Kidnapping of Hossein Alikhani

From Wikipedia, the free encyclopedia
  (Redirected from Hossein Alikhani)
Jump to: navigation, search

Hossein Alikhani was an Iranian businessman and author who was abducted in a sting operation by undercover United States Customs Service agents in 1992, and released after being held for 130 days.

Alikhani was the author of In the Claw of The Eagle: A Guide to U.S Sanctions Against Libya and Sanctioning Iran: Anatomy of a Failed Policy, and was an authority on the subject of unilateral trade sanctions and the Iran and Libya Sanctions Act of 1996. He founded the NGO Centre for World Dialogue based in Nicosia, Cyprus. Despite his own troubles in the United States, Alikhani was an avid proponent of improving US-Iran relations and enabled the first meeting between the former Iranian hostage-taker of the United States' embassy in Tehran, Abbas Abdi, and his former hostage, Barry Rosen. The reconciliation meeting in 1998 was organized by the Centre for World Dialogue and took place at the UNESCO headquarters in Paris.[1]

Hossein Alikhani died[2][3] on 4 March 2008 at the age of 63 after battling acute leukemia. He is survived by his wife Jila Faramarzi and his three children, Helia Alikhani, Emmy Award-winning Borna Alikhani, Dana Alikhani, and his fraternal nephew, Matene Alikhani.

Kidnapping[edit]

Alikhani was seized in the Bahamas in 1992, accused of violating American sanctions against Libya, and held for 130 days. He seizure was a "kidnapping" because the sanctions did not apply to non-American citizens living outside the United States.[4][5]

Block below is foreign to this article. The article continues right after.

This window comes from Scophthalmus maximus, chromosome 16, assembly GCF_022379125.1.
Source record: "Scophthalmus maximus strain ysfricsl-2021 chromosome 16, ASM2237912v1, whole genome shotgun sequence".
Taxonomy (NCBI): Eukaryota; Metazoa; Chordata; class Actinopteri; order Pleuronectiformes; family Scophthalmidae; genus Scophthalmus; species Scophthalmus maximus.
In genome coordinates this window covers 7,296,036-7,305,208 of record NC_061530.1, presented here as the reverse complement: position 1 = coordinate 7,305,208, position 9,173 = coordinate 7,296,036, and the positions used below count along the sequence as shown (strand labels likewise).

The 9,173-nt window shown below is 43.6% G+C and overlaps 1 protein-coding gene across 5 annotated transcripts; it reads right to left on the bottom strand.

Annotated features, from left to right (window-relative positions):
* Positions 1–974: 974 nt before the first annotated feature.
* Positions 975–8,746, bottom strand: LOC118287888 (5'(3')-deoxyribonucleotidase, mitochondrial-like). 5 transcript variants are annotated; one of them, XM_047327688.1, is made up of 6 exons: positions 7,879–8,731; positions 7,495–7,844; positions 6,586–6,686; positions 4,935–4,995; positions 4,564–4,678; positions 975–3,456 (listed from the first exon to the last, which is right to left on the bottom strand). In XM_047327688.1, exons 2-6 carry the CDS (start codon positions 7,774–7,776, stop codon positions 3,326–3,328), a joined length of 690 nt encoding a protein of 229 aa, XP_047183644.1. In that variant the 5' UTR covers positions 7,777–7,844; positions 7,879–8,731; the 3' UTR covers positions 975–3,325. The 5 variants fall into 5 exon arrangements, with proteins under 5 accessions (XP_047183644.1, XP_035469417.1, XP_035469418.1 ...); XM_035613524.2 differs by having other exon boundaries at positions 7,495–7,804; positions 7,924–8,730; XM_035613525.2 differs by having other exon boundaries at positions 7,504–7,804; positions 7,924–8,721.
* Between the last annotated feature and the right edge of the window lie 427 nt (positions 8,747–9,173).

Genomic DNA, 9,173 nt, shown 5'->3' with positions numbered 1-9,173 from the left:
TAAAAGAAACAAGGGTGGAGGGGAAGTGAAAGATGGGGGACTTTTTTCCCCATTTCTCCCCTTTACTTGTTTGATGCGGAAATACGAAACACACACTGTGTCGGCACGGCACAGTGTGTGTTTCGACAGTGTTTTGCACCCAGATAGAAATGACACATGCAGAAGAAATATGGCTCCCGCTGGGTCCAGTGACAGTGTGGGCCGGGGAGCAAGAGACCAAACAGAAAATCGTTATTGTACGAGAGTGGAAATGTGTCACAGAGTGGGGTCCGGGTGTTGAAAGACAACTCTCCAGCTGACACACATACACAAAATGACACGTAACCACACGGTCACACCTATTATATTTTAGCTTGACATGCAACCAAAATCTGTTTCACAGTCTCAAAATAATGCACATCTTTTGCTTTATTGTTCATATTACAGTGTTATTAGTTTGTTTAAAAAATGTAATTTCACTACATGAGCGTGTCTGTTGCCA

Alikhani filed a suit in Iran against the United States for "kidnapping" him and, won the first lawsuit by an Iranian against the United States for supporting terrorism.[6] Iran informed the U.S. government through the Swiss consulate in Tehran. According to the court decision the U.S. government was required to pay $550 million (U.S.) to Alikhani.

As the United States refused to pay the money, Alikhani asked the court to put the American embassy in Tehran on sale. Alikhani expected to make as much as $200 million from the sale, much less than the $550 million awarded him by the Tehran court.[7][8]This was a symbolic victory for Alikhani considering that the sale has not taken place; the US embassy compound is still housed by Iran's Revolutionary Guards.

Gary Sick, an Iran expert at Columbia University, says the U.S. made a mistake by allowing Americans to collect such large damages in these uncontested cases. "If we could play that game, others can play that game too," says Mr. Sick, who served at the National Security Council under three presidents.[4]

Independent human rights bodies in the US also took up Alikhani's case much after the case was decided, presenting the case as one of extraordinary rendition[9][10][11]

Notes[edit]

  1. ^ Tehran embassy reunion pushes peace, BBC News
  2. ^ http://www.cyprus-mail.com/news/main.php?id=37956[dead link]
  3. ^ "Man of dialogue". www.iranian.com. Archived from the original on 20 March 2008. Retrieved 4 January 2018. 
  4. ^ a b Tehran court rules against US, csmonitor.com
  5. ^ BBC Persian
  6. ^ washingtonpost.com: Pain and Suffering
  7. ^ metimes.com
  8. ^ "Excellent visit, says Tassos". Cyprus Weekly. Archived from the original on 30 July 2007. Retrieved 4 January 2018. 
  9. ^ "Rendered Meaningless:extraordinary Rendition And The Rule Of Law" (PDF). Retrieved 4 January 2018. 
  10. ^ "USA Petition 4618/02 Admissible". www.cidh.org. Retrieved 4 January 2018. 
  11. ^ "University of Minnesota Human Rights Library". www1.umn.edu. Retrieved 4 January 2018. 

See also[edit]